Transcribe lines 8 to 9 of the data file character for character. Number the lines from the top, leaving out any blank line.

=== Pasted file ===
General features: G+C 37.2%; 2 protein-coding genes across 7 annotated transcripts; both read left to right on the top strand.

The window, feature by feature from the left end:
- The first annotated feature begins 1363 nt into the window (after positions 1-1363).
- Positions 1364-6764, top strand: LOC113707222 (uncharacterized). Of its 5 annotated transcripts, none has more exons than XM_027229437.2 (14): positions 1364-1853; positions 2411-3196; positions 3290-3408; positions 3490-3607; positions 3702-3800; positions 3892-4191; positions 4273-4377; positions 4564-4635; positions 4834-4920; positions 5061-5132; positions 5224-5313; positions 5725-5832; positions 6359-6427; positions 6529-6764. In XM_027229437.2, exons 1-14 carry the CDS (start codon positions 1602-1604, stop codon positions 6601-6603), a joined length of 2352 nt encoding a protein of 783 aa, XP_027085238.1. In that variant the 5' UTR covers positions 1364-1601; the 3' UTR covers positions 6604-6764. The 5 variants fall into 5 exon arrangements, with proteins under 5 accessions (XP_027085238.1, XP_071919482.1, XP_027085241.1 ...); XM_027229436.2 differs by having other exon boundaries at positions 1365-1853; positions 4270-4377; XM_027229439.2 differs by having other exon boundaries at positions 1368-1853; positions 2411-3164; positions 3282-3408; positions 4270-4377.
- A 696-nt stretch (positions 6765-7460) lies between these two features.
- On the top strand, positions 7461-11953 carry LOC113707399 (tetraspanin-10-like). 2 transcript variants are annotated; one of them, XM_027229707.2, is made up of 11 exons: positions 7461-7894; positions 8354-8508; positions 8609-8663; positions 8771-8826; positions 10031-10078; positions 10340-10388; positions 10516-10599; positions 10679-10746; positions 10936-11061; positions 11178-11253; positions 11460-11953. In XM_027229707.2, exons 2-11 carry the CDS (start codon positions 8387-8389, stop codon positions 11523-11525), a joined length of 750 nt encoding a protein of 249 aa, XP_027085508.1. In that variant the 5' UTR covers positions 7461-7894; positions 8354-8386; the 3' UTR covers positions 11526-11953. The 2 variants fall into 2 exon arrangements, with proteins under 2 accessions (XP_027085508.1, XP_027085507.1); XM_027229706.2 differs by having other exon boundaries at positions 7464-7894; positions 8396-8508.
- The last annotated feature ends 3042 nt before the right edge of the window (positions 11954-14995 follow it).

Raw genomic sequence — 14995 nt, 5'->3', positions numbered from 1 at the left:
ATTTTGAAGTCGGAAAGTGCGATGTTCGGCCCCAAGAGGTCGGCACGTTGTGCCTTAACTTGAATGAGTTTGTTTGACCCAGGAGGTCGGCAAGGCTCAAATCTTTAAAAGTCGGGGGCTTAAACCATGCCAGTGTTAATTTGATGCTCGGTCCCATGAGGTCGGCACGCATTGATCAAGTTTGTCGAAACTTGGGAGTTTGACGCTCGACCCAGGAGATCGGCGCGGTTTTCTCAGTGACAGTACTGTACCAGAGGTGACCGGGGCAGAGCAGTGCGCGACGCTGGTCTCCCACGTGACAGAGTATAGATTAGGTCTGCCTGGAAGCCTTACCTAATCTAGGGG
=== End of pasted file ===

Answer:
Raw genomic sequence — 14995 nt, 5'->3', positions numbered from 1 at the left:
ATTTTGAAGTCGGAAAGTGCGATGTTCGGCCCCAAGAGGTCGGCACGTTGTGCCTTAACTTGAATGAGTTTGTTTGACCCAGGAGGTCGGCAAGGCTCAAATCTTTAAAAGTCGGGGGCTTAAACCATGCCAGTGTTAATTTGATGCTCGGTCCCATGAGGTCGGCACGCATTGATCAAGTTTGTCGAAACTTGGGAGTTTGACGCTCGACCCAGGAGATCGGCGCGGTTTTCTCAGTGACAGTACTGTACCAGAGGTGACCGGGGCAGAGCAGTGCGCGACGCTGGTCTCCCACGTGACAGAGTATAGATTAGGTCTGCCTGGAAGCCTTACCTAATCTAGGGG